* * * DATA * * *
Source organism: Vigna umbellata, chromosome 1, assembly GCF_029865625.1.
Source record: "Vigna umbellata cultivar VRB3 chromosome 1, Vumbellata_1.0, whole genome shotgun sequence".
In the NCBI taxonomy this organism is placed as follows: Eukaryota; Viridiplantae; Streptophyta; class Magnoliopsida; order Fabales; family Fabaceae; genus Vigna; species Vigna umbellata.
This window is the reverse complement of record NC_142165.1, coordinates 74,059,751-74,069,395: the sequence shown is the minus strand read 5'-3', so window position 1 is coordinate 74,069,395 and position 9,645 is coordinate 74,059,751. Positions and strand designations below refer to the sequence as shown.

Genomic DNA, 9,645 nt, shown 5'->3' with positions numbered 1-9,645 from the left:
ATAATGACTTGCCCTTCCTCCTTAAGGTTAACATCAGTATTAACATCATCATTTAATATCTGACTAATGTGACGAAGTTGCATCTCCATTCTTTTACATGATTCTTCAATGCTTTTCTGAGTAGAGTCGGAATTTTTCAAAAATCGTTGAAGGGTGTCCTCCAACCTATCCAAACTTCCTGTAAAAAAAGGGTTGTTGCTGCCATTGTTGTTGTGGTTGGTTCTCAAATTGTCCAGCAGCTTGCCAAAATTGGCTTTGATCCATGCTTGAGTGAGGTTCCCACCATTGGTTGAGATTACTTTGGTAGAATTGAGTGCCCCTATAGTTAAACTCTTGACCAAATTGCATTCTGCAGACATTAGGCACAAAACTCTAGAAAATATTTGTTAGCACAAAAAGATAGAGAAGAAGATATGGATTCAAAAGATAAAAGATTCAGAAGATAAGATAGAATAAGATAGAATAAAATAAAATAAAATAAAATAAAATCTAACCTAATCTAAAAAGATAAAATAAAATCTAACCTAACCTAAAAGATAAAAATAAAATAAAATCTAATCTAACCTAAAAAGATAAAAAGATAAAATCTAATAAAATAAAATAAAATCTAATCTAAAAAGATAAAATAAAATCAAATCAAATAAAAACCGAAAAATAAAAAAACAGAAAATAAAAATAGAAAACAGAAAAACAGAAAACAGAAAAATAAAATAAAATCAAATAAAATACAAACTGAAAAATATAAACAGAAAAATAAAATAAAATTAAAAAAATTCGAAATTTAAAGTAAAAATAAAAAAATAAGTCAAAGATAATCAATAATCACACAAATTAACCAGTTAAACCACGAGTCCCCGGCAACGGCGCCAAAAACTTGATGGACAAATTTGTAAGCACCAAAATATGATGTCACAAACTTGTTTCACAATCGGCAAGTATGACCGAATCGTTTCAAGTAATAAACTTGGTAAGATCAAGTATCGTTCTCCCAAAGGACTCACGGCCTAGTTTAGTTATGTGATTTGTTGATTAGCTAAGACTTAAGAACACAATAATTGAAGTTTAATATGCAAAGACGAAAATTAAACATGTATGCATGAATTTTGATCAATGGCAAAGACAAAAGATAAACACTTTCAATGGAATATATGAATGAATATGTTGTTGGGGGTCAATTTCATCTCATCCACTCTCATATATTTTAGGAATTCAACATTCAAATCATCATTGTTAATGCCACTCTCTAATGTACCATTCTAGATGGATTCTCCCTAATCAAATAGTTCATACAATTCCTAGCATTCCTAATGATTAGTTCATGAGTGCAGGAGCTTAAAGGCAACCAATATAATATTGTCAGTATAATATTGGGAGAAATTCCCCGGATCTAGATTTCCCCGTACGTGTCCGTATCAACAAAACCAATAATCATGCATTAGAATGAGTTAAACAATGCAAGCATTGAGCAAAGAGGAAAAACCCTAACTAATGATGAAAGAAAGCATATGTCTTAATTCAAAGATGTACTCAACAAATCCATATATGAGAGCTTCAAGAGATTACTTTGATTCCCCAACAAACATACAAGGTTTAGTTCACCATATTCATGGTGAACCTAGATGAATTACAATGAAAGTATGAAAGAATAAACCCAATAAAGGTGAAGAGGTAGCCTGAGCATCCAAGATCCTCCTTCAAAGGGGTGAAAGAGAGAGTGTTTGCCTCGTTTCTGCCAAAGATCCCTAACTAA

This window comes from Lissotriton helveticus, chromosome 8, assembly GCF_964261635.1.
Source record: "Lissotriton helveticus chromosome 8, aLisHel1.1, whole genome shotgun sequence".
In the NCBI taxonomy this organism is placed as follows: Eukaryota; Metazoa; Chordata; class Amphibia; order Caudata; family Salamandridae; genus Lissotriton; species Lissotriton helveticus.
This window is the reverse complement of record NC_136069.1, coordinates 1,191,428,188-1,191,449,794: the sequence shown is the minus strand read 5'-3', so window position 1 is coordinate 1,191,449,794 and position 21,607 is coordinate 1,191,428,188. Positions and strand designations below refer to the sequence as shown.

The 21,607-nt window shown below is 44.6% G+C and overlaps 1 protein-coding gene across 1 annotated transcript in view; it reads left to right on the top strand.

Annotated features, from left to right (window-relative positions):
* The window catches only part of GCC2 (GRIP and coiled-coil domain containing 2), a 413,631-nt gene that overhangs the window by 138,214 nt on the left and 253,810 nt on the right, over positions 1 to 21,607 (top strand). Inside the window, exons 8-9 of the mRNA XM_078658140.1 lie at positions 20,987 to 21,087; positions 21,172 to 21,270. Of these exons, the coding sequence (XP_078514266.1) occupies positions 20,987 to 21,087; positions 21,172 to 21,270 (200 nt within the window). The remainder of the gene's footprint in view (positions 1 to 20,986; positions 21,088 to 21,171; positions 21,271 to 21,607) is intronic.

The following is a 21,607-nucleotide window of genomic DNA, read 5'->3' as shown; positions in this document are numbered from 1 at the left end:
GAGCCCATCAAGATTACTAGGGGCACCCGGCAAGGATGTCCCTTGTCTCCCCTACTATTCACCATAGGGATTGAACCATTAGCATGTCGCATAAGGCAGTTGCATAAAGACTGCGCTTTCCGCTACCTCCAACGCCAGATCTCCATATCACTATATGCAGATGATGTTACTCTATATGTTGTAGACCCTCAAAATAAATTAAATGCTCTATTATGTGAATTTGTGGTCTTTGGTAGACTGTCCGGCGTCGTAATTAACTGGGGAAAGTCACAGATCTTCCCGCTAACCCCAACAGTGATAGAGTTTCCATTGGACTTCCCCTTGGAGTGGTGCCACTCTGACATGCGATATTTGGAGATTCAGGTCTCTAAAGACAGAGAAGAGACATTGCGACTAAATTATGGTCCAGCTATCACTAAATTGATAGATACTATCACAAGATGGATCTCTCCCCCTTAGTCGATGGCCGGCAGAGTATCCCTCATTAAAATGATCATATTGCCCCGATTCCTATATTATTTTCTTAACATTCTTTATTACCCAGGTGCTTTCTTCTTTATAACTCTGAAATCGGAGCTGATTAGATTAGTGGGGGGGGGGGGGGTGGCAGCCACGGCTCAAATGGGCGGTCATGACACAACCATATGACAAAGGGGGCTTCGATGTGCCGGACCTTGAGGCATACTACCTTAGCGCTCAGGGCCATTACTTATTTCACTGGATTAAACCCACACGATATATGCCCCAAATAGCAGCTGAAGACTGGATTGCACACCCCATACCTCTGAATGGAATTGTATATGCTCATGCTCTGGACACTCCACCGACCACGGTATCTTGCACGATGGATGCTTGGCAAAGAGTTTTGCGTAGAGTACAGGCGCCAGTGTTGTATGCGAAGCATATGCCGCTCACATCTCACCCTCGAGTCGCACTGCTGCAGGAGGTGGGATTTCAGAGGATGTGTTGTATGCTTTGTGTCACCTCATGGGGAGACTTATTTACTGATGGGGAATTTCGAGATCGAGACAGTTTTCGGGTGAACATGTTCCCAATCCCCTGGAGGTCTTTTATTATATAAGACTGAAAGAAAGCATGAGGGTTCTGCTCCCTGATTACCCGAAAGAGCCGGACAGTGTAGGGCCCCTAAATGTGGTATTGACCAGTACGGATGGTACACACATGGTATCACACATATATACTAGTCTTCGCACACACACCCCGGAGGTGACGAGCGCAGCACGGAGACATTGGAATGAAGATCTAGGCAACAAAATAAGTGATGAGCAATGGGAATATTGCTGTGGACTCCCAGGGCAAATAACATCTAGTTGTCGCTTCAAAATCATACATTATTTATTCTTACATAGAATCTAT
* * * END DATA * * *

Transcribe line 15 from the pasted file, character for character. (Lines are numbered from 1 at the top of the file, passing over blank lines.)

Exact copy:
GAGCCCATCAAGATTACTAGGGGCACCCGGCAAGGATGTCCCTTGTCTCCCCTACTATTCACCATAGGGATTGAACCATTAGCATGTCGCATAAGGCAGTTGCATAAAGACTGCGCTTTCCGCTACCTCCAACGCCAGATCTCCATATCACTATATGCAGATGATGTTACTCTATATGTTGTAGACCCTCAAAATAAATTAAATGCTCTATTATGTGAATTTGTGGTCTTTGGTAGACTGTCCGGCGTCGTAATTAACTGGGGAAAGTCACAGATCTTCCCGCTAACCCCAACAGTGATAGAGTTTCCATTGGACTTCCCCTTGGAGTGGTGCCACTCTGACATGCGATATTTGGAGATTCAGGTCTCTAAAGACAGAGAAGAGACATTGCGACTAAATTATGGTCCAGCTATCACTAAATTGATAGATACTATCACAAGATGGATCTCTCCCCCTTAGTCGATGGCCGGCAGAGTATCCCTCATTAAAATGATCATATTGCCCCGATTCCTATATTATTTTCTTAACATTCTTTATTACCCAGGTGCTTTCTTCTTTATAACTCTGAAATCGGAGCTGATTAGATTAGTGGGGGGGGGGGGGGTGGCAGCCACGGCTCAAATGGGCGGTCATGACACAACCATATGACAAAGGGGGCTTCGATGTGCCGGACCTTGAGGCATACTACCTTAGCGCTCAGGGCCATTACTTATTTCACTGGATTAAACCCACACGATATATGCCCCAAATAGCAGCTGAAGACTGGATTGCACACCCCATACCTCTGAATGGAATTGTATATGCTCATGCTCTGGACACTCCACCGACCACGGTATCTTGCACGATGGATGCTTGGCAAAGAGTTTTGCGTAGAGTACAGGCGCCAGTGTTGTATGCGAAGCATATGCCGCTCACATCTCACCCTCGAGTCGCACTGCTGCAGGAGGTGGGATTTCAGAGGATGTGTTGTATGCTTTGTGTCACCTCATGGGGAGACTTATTTACTGATGGGGAATTTCGAGATCGAGACAGTTTTCGGGTGAACATGTTCCCAATCCCCTGGAGGTCTTTTATTATATAAGACTGAAAGAAAGCATGAGGGTTCTGCTCCCTGATTACCCGAAAGAGCCGGACAGTGTAGGGCCCCTAAATGTGGTATTGACCAGTACGGATGGTACACACATGGTATCACACATATATACTAGTCTTCGCACACACACCCCGGAGGTGACGAGCGCAGCACGGAGACATTGGAATGAAGATCTAGGCAACAAAATAAGTGATGAGCAATGGGAATATTGCTGTGGACTCCCAGGGCAAATAACATCTAGTTGTCGCTTCAAAATCATACATTATTTATTCTTACATAGAATCTAT